Tuesday, January 8, 2013
The budget agreement to avoid the fiscal cliff included two key measures that could matter to people who receive long-term supports and services. The first repeals the Community Living Assistance Services and Supports Act and the second creates a new national commission to develop a plan to better finance and deliver long-term care services.
The Obama administration had already abandoned the CLASS Act so the repeal of the act was not surprising. And unfortunately, the commission seems like it will end up being more like a classic congessional study that does not actually make any changes. The commission is on a very tight time frame and the commission "would live in the bureaucratic ether," meaning that the commission has no natural supporters inside any Administration. Additionally, there is no actual requirement that Congress ever actually vote on the panel's recommendations, which does not seem promising for any real results.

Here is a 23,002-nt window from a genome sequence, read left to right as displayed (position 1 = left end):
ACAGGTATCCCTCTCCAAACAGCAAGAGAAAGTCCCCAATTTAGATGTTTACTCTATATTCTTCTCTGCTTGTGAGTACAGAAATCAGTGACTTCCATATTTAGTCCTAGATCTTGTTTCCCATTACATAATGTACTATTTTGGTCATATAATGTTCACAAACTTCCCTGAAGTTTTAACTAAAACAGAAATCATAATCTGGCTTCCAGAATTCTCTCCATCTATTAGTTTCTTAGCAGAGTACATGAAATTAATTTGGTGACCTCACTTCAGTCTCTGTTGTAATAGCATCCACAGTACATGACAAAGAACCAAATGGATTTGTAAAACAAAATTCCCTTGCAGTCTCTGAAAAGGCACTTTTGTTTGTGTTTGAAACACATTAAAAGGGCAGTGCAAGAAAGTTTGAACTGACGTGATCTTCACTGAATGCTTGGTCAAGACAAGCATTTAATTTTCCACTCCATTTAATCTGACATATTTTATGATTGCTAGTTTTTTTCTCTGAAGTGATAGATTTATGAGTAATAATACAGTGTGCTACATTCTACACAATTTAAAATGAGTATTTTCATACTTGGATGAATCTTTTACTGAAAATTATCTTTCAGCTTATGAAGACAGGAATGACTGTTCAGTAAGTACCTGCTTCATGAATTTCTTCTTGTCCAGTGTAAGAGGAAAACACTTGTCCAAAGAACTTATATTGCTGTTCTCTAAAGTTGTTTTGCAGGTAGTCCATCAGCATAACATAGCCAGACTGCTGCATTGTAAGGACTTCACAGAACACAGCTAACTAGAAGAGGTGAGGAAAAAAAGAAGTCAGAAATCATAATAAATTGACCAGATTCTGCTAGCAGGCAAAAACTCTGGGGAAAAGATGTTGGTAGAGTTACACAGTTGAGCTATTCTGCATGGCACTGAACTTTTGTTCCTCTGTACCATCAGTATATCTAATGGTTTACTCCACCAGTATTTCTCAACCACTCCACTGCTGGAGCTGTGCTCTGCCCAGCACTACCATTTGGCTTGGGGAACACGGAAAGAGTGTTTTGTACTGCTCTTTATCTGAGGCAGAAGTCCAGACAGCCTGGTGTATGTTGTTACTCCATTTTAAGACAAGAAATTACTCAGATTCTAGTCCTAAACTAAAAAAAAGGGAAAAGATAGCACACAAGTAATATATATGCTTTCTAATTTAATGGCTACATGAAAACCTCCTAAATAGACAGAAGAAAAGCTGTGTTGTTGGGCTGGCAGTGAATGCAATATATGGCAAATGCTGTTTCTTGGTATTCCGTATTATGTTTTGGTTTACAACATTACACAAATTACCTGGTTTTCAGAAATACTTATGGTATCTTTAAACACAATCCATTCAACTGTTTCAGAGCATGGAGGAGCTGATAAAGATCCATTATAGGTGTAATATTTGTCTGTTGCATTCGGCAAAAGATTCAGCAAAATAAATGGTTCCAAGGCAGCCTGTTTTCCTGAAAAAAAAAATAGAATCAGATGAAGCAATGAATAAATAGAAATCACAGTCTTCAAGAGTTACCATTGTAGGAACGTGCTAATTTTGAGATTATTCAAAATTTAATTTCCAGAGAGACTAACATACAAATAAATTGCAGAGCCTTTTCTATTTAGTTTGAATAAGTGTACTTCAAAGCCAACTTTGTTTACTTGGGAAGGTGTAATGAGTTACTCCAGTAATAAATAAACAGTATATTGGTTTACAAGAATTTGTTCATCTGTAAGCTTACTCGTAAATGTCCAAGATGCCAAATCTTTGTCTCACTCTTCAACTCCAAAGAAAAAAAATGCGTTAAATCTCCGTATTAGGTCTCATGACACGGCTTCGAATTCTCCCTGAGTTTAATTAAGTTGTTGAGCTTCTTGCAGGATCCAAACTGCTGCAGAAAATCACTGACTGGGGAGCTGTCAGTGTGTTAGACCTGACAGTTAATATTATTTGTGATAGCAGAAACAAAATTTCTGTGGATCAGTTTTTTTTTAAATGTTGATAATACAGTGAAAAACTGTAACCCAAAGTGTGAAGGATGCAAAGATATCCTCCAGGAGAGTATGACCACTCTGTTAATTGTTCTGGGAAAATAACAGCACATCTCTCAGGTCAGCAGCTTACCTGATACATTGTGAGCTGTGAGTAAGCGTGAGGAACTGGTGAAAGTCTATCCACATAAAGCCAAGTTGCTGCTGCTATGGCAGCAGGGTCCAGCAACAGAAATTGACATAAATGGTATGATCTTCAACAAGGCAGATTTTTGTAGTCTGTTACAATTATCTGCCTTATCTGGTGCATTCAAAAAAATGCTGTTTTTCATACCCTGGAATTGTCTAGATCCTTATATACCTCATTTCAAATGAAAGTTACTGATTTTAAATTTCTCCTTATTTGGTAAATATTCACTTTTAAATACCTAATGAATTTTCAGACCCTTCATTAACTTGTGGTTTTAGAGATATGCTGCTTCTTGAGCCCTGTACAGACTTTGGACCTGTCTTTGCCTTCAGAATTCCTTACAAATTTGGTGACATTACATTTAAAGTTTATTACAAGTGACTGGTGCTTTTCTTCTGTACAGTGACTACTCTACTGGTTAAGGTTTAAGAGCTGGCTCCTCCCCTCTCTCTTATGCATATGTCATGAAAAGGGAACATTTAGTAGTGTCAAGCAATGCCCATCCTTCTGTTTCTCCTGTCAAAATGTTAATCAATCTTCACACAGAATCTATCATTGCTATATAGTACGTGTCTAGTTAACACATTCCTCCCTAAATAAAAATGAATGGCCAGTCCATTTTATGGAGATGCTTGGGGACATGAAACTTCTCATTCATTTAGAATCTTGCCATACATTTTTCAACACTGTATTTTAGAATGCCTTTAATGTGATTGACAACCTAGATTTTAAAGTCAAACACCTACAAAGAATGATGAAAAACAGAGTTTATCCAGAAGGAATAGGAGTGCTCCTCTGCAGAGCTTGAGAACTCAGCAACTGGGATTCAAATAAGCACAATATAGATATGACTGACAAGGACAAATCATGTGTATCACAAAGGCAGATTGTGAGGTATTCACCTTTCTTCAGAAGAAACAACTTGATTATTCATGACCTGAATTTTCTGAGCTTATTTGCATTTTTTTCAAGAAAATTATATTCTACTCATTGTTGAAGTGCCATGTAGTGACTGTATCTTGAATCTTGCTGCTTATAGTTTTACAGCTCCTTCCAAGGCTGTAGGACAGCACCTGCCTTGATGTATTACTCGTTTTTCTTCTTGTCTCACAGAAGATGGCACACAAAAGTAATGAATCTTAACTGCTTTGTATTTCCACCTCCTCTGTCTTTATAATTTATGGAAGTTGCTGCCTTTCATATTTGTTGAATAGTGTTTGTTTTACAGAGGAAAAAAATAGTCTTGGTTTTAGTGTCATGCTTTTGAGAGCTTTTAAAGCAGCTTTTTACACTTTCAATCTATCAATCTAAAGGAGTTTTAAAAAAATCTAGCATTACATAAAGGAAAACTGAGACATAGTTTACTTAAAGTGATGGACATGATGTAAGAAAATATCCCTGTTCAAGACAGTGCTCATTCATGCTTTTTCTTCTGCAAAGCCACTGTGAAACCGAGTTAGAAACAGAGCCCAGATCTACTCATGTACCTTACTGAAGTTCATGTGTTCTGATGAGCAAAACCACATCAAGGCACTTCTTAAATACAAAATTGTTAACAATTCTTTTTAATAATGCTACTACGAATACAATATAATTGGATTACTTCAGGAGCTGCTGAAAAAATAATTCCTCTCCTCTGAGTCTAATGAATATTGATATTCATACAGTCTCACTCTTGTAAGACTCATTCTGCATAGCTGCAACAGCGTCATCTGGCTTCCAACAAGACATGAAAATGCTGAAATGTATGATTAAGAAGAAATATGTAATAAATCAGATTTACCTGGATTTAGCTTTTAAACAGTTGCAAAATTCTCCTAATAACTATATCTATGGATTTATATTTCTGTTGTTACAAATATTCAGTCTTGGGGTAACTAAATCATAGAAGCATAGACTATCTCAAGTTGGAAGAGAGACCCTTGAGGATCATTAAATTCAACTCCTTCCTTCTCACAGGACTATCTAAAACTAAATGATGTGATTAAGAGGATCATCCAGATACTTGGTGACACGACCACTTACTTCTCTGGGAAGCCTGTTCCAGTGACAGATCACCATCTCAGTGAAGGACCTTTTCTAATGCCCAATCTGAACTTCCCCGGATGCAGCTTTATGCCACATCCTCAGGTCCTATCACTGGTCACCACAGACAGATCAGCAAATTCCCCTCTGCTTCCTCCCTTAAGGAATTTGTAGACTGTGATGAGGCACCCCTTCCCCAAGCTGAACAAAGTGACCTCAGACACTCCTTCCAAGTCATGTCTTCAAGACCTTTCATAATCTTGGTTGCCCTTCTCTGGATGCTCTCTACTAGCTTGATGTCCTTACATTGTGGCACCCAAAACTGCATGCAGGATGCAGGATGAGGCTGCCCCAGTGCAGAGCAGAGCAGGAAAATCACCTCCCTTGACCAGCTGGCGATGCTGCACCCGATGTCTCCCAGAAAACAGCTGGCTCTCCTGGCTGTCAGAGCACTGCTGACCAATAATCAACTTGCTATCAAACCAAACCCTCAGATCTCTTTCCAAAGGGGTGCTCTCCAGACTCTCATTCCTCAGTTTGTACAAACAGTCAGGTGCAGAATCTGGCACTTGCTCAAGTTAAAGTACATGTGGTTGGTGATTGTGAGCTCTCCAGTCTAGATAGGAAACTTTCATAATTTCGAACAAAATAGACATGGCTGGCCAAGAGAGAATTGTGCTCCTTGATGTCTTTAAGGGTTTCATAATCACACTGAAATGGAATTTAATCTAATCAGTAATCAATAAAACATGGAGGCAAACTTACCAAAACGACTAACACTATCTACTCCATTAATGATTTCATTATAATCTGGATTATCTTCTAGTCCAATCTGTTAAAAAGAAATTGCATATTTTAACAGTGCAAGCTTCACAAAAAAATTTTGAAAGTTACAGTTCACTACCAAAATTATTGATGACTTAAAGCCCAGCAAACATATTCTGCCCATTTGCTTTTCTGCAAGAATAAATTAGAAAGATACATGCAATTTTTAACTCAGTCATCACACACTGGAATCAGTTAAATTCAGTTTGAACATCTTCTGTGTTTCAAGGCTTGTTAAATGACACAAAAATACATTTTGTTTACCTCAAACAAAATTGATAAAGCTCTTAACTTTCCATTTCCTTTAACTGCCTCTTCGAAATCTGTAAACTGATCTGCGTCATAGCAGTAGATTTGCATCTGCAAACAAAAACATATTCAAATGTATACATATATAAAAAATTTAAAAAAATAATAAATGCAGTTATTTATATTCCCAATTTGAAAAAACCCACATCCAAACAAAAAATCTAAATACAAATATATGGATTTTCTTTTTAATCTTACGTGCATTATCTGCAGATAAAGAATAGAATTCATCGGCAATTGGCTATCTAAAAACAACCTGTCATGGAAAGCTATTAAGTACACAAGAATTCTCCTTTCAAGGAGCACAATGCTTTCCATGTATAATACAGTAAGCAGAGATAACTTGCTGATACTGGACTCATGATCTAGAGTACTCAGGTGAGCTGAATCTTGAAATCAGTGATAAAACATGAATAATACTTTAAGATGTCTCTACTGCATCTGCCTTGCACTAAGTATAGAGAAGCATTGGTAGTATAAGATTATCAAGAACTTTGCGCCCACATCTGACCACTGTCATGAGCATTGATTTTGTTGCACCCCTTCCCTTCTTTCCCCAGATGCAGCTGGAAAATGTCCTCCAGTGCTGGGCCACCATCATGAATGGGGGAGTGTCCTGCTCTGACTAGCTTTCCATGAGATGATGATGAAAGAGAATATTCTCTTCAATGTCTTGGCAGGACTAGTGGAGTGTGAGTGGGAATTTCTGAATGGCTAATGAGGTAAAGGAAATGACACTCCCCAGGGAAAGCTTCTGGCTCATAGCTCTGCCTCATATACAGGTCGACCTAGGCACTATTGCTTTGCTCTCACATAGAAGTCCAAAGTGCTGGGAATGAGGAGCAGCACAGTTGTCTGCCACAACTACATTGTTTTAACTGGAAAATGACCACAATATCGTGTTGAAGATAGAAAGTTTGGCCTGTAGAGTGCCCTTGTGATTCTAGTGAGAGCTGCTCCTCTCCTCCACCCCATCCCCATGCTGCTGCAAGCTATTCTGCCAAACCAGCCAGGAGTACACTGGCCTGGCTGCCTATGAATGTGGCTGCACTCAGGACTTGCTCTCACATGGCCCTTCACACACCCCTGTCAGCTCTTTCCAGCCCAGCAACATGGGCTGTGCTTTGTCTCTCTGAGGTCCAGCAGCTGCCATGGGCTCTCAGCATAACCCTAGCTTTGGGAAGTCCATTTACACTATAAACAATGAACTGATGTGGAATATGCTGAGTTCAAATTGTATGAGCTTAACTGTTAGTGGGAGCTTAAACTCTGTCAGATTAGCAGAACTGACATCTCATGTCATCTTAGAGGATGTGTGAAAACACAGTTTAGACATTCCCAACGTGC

Howard Gleckman, Fiscal Cliff Repeals CLASS Act, Creates Long-Term Care Commission, Forbes, Jan. 1, 2013.
Special thanks to Jim Hillhouse (Professional Legal Marketing (PLM, Inc.)) for bringing this article to my attention.